What is React Native
The cool thing is that you can share a lot of code between iOS and Android. I estimate that it’s about 10% extra development time to convert an app for another platform. Before, you had to rewrite the entire codebase from scratch.
React Native is just a ‘frontend’. If your app needs to have users etc. it’ll need a backend to run the server code and connect to a database.
How does it compare to Hybrid / Cordova apps?
Cordova apps are basically a web view that’s made fullscreen. The user interacts directly with web technologies. This makes development easier, but the performance will never quite be as good.
Facebook famously bet big on hybrid apps, but gave up on them during development. This motivated them to create React Native.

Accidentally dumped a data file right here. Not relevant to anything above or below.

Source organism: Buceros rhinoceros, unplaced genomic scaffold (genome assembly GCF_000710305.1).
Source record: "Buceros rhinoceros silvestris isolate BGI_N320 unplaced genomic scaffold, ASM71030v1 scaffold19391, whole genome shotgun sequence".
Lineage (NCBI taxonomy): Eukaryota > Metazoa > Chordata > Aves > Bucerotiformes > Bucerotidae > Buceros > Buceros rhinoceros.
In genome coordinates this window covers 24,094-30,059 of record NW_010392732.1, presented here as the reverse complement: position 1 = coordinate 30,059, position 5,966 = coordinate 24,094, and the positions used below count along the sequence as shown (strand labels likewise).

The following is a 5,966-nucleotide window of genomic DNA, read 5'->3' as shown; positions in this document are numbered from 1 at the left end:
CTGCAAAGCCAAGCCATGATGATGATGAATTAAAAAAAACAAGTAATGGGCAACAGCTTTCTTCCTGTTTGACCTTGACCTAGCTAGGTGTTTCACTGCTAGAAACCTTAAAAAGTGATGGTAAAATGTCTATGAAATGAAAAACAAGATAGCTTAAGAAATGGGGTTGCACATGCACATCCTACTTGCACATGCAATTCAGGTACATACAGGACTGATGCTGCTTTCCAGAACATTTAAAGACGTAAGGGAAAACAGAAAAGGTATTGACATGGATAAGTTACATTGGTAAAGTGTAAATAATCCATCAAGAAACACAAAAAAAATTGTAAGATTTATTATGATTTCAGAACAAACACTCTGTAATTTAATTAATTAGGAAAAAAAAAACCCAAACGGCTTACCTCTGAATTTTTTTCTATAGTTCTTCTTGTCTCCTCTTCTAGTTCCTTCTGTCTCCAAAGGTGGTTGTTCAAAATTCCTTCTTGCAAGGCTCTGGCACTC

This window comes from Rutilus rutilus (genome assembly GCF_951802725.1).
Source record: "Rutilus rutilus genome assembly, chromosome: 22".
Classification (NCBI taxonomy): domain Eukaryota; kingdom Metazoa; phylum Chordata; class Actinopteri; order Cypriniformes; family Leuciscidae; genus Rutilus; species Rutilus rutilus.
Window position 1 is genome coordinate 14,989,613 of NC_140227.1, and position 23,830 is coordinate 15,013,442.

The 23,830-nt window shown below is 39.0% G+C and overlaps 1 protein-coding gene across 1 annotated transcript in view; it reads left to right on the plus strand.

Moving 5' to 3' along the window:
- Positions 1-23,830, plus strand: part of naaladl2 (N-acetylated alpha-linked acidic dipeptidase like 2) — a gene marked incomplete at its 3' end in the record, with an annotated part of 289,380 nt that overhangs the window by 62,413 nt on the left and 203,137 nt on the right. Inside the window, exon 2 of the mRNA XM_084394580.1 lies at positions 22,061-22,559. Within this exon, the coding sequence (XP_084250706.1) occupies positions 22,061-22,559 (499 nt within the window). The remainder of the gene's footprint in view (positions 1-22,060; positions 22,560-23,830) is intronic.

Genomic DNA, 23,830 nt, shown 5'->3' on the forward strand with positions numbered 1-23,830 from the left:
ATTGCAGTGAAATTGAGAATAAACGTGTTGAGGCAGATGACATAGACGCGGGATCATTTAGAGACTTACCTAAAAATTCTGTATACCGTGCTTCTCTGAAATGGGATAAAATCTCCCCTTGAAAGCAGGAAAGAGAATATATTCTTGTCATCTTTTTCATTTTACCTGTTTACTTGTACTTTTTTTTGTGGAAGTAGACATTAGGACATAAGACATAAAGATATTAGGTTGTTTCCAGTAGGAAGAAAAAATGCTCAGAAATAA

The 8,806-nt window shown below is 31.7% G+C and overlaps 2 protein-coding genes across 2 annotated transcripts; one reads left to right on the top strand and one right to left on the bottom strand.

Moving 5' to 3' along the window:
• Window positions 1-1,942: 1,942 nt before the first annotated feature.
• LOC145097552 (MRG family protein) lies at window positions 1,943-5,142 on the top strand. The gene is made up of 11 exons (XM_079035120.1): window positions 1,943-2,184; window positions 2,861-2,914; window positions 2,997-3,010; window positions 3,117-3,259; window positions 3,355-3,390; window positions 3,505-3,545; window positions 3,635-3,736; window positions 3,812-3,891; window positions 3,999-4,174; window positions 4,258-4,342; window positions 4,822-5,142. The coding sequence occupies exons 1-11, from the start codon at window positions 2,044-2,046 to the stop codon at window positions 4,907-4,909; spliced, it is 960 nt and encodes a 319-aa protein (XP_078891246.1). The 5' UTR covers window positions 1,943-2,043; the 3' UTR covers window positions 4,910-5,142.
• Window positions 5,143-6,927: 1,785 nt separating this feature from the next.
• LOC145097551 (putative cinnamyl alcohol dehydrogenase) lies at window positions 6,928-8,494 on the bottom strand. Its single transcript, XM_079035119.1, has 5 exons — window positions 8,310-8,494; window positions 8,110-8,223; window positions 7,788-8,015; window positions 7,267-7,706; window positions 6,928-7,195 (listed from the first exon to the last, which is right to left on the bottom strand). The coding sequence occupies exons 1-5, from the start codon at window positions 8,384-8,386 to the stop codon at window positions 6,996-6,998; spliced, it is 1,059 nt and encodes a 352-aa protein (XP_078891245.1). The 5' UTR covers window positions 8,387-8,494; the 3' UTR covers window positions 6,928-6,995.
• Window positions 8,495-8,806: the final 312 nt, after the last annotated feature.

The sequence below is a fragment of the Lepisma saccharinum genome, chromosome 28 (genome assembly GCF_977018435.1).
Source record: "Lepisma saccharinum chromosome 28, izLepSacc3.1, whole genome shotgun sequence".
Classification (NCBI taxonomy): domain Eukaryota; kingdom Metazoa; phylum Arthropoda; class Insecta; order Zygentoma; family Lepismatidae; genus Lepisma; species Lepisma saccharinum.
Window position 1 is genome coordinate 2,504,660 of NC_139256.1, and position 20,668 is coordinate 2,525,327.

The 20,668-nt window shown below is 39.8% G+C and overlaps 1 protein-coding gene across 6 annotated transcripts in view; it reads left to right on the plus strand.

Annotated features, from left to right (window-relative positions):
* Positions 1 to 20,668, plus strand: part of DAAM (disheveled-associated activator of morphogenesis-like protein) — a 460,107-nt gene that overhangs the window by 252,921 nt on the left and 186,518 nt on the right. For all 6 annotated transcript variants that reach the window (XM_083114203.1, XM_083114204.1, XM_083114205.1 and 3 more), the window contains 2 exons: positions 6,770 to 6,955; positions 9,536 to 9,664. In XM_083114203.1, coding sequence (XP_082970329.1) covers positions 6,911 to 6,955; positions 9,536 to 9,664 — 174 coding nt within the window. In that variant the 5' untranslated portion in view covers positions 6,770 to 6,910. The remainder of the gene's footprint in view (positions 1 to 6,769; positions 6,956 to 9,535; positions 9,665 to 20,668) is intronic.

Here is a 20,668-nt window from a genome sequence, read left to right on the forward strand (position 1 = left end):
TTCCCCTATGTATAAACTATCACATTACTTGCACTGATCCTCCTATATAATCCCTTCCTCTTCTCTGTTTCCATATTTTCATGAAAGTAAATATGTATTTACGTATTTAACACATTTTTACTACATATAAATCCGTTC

React Native is very much still under development, but the community is huge and the core repos is maintained by Facebook, so it’s not going anywhere soon.
Should I use React Native or Cordova for my startup?
This comes down to two main questions:
- How important is the user experience?
- How big is your budget?
If you’re making a B2B (business to business) app for warehouse inventory, having a slightly worse performance will probably not affect your business model.
If you’re app is B2C (business to consumer) where users are expected to spend large amounts of time on the app and recommend it to their friends, then you’ll probably get frustrated with Cordova.
Developers tend to say that it’s easy to get to 90% with Cordova, but near-impossible to get the last 10% finished.
With regards to budget, React Native costs about 25-50% more in terms of development time, however this is assuming a Cordova app that still has performance issues.
Is it easy to get my app in the Play Store and App store?
The finished app is just like any other app. For those of you who don’t know, the Play Store is fairly simple and the App Store can be quite fussy and will take a couple of weeks to process your app.
React Native is maintained by Facebook and the open source community